I spoke at the top of the page of the "habitually poor approach to physics" adopted bythe spokespersons for the electric sun hypothesis, and this is an excellent exampleof that habitually poor approach.
This is an important point, because it shifts tothe champions of the electric-sun hypothesis, the responsibilityfor showing that their hypothesis is better than the standard.
Hypothesis on static electricity by Rosio Stone - issuu
I contend that thedetailed & powerful predictability associated with standard theory far outclassesthe prose-based sentimental approach of the electric-sun hypothesis.
hypothesis - Potato VS. Lemon power energy
Have you ever felt a painful “ZAP” while jumping on a trampoline or getting out of a car but weren’t quite sure who you should blame? Ever walked past a television and all the hairs on your arms have stood on their ends but it wasn’t even cold? Have you ever sat awake at night and could swear there was something sitting in your cupboard staring at you? Well live in fear no longer, as chances are you were merely the innocent victim of static electricity—except for the monster in your cupboard.
We predict the lemons will produce more voltage then potatoes
Static electricity is again the culprit with our balloon and can. When you rub the balloon on your hair you’re moving around tiny little pieces of electricity called electric charges. There are two kinds of electric charges, positive charges and negative charges. By rubbing the balloon on your hair you’re taking negative charges from the hair and transferring them to the balloon. The balloon ends up negatively charged and the hair becomes positively charged. Positive and negative charges are attracted to each other so the hair tries to stick to the balloon. It’s the same with the can. The can has both positive and negative charges and its positive charges are very attracted to the negative charges on the balloon, which causes the can to roll towards the balloon.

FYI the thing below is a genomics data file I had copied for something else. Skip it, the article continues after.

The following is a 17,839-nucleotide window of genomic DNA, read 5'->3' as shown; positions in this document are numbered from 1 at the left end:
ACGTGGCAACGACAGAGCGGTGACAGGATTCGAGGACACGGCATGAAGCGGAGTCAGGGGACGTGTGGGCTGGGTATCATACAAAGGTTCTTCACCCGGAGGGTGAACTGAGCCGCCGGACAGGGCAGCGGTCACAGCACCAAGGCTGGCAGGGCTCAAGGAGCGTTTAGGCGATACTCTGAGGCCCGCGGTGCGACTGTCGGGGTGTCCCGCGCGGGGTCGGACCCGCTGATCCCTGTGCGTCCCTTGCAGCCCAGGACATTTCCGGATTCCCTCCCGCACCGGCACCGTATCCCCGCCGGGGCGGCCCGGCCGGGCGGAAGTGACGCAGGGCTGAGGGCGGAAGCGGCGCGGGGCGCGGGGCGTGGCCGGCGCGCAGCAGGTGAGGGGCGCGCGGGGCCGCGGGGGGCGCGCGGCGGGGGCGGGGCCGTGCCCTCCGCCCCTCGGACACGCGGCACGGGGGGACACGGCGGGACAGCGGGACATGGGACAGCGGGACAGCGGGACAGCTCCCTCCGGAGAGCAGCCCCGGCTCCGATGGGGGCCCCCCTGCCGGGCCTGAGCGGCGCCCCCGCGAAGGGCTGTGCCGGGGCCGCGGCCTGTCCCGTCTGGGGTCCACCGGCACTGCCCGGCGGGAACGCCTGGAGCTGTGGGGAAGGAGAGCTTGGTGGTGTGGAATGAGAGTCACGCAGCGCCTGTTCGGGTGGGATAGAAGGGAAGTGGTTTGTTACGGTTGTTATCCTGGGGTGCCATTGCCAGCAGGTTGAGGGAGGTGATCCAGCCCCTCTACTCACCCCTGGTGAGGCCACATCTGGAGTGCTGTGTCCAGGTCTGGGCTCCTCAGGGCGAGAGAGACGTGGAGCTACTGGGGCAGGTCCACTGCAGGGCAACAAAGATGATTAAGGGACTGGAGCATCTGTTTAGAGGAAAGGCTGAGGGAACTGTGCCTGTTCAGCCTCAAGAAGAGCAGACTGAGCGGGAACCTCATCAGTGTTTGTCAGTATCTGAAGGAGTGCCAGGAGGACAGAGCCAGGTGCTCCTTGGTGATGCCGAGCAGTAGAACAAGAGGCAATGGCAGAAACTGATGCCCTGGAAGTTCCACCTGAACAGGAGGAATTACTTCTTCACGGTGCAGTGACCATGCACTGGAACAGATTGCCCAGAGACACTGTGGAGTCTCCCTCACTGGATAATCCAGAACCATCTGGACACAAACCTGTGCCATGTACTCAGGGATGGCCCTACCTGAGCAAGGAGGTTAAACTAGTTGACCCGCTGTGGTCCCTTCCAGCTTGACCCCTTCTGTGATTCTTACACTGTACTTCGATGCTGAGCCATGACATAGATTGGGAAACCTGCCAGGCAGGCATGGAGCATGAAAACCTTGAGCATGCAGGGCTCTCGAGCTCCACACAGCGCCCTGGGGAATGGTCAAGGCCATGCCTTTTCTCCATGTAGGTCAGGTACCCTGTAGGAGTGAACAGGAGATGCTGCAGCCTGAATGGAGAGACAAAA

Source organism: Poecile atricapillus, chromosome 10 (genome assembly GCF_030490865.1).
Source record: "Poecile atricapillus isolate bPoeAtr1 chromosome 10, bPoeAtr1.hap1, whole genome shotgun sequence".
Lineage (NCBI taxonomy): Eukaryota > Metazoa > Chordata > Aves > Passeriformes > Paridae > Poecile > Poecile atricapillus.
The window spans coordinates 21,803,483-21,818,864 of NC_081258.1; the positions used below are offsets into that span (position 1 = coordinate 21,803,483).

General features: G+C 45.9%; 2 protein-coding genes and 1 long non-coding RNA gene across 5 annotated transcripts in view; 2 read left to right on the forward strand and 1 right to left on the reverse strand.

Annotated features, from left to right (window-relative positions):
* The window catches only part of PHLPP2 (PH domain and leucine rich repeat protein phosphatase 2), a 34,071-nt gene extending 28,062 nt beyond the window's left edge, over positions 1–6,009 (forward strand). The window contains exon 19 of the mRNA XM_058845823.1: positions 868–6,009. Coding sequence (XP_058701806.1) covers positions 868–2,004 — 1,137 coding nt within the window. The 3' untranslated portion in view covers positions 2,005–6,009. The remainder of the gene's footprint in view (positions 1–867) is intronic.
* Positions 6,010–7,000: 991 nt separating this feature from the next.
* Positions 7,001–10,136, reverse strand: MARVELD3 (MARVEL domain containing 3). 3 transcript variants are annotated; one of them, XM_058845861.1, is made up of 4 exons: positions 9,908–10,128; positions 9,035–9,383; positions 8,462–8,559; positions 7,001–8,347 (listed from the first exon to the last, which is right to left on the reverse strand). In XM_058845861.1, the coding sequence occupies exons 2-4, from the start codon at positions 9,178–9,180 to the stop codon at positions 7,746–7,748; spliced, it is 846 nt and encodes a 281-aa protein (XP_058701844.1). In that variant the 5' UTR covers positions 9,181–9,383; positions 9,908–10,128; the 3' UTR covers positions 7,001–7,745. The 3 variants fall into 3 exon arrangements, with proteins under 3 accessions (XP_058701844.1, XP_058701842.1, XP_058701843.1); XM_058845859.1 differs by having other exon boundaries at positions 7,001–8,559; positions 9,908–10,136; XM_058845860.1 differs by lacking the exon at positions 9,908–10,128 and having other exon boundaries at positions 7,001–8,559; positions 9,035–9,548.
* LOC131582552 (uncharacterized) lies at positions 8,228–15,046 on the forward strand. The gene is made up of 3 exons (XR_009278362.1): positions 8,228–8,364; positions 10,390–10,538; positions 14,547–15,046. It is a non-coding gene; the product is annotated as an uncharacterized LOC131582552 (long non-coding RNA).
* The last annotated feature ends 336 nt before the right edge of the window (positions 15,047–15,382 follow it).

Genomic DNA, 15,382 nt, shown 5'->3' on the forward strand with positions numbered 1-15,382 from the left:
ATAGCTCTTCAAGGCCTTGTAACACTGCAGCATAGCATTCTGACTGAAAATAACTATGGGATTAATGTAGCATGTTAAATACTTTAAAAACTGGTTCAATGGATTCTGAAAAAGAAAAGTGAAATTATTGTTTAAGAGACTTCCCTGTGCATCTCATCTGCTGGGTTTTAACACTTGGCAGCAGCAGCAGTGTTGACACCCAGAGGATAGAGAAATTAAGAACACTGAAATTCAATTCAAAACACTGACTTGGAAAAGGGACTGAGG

Is this a good hypothesis for a science project
The ultimate source of static electricity comes from the interesting properties of atoms—the tiny pieces of matter that make up all of the materials in our universe, such as water, tables, rocks and even us. Atoms are often visualised as miniature solar systems with a positively charged nucleus (where the sun would be), made up of neutrons and protons, being orbited by negatively charged electrons arranged in ‘shells’. Under normal circumstances atoms are neutral. They have no charge because the positive charge of the nucleus is balanced out by the negative charge of the orbiting electrons.
However, electrons aren’t necessarily stuck forever to any particular atom. To a certain extent they can move around and it’s this movement which creates the static charge. When objects come in contact they can sometimes exchange electrons. This is called (warning: scientific jargon alert!) contact induced charge separation and results in one material (the material that loses electrons) becoming positively charged and the other material (the material that gains electrons) becoming negatively charged.
Hypothesis Examples - Science Notes and Projects
The magnetic effect of minerals like magnetite was known to the ancient Greeks. Around 600 BC, a Greek philosopher, Thales of Miletus, investigated the static electric effect of amber and wrongly classified it as a magnetic effect arising out of friction. However, later in modern times, electricity and magnetism were proved to be the two manifestations of a single force of electromagnetism.